Going beyond what William Gibson and Bruce Sterling managed with The Difference Engine, yet again Neal Stephenson stretches the boundaries of what we consider to be Science Fiction. The first book in the Baroque Cycle is a deeply compelling read, taking us back to when Natural Philosophy emerged and began its evolution away from its Alchemical roots and into what became modern Science. Starting with Daniel Waterhouse, progenitor of the Waterhouse family of Cryptonomicon fame, Stephenson not only makes history real and also exciting, blending his fictious characters in with the political, social,and intellectual giants of the age, he casts a light on metaphysical and scientific debate which we take for granted almost 400 years on. Despite the apparently serious content, the writing style is once again very funny and extremely witty, creating a marvellous world in which historical facts form only a part of the tapestry, offset by the all too human actions of the protagonists. This book shows that Neal Stephenson is in a different league from his SF contemporaries. I for one can't wait for Book 2
on 30 November 2004
I stumbled upon this book in a Japanese bookstore and bought it on a whim, mainly because English language books in Japan are pretty expensive. I thought given its weight, this one might last me a while. I'd already read Neal Stephenson's "Snow Crash" some 10 years before and remembered how much I had enjoyed it back then, so I was curious to see if he could write as well about past history as he does about the future.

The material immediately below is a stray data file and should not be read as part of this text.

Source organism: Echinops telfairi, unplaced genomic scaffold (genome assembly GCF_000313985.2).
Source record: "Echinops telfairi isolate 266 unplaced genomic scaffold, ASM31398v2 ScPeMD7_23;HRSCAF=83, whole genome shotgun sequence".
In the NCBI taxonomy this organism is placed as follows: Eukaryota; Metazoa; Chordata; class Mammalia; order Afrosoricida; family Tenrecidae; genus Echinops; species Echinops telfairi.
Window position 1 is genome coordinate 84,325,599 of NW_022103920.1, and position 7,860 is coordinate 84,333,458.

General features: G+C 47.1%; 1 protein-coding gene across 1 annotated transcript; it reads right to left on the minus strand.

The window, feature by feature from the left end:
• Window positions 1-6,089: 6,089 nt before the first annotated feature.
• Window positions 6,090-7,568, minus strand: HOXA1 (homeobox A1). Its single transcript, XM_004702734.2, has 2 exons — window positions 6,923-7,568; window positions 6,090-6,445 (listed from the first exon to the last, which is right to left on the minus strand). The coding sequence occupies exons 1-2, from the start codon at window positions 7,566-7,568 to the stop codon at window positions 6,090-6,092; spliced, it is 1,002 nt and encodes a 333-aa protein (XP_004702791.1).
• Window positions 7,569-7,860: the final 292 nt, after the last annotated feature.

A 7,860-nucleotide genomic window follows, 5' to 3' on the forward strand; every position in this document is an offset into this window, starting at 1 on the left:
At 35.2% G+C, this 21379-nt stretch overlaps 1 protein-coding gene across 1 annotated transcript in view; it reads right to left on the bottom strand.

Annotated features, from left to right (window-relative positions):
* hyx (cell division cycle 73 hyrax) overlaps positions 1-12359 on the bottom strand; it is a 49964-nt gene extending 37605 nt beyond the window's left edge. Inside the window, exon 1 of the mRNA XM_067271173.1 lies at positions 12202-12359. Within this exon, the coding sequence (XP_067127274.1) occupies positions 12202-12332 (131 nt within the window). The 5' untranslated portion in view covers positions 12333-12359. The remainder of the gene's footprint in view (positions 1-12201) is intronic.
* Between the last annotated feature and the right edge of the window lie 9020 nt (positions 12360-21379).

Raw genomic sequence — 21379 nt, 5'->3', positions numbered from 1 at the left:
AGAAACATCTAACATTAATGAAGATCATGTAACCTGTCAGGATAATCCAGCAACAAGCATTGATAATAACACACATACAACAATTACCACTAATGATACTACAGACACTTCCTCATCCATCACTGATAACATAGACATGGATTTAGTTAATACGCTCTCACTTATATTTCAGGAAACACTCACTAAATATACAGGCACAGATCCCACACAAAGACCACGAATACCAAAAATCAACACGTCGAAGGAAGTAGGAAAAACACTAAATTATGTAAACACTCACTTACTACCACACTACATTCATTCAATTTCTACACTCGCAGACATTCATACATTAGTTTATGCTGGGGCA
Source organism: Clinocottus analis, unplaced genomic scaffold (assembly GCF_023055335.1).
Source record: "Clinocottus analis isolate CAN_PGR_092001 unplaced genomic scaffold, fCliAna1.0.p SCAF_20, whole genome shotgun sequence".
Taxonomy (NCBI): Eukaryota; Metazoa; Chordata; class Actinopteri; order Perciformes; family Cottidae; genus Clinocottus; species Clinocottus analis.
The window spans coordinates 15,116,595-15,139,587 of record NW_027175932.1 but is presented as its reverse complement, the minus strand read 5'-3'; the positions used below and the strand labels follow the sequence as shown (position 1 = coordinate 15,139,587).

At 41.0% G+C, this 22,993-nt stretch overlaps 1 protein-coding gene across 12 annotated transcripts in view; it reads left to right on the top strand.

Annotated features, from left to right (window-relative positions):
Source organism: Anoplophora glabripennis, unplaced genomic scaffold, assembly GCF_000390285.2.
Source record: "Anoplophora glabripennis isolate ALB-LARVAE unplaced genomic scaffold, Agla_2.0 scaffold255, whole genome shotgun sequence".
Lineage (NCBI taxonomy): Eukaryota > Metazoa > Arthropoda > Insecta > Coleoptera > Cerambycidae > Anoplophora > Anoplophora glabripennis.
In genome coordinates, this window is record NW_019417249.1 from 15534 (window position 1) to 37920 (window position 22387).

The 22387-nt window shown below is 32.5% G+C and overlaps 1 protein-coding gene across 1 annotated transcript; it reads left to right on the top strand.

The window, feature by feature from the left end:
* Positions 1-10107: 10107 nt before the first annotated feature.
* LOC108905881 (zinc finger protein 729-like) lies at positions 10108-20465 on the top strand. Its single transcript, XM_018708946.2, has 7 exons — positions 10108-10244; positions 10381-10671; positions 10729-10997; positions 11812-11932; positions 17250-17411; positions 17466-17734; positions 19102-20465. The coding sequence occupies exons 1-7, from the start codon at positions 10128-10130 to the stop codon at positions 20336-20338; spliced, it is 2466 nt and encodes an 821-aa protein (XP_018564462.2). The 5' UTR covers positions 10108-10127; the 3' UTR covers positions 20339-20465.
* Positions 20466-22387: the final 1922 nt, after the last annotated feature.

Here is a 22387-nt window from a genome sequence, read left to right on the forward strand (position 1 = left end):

Quicksilver is an absolute treat. The characters are richly detailed and really draw you into the story. The way Stephenson cleverly weaves their lives together from different directions, jumping backwards and forwards in time on occasions to contrast different stages of the overall story makes me realize why this guy is a bestseller, and I could never be. The sheer consistency throughout the book (despite its length) at times almost makes you want to sit back and gasp. There are simply no weak, or boring parts.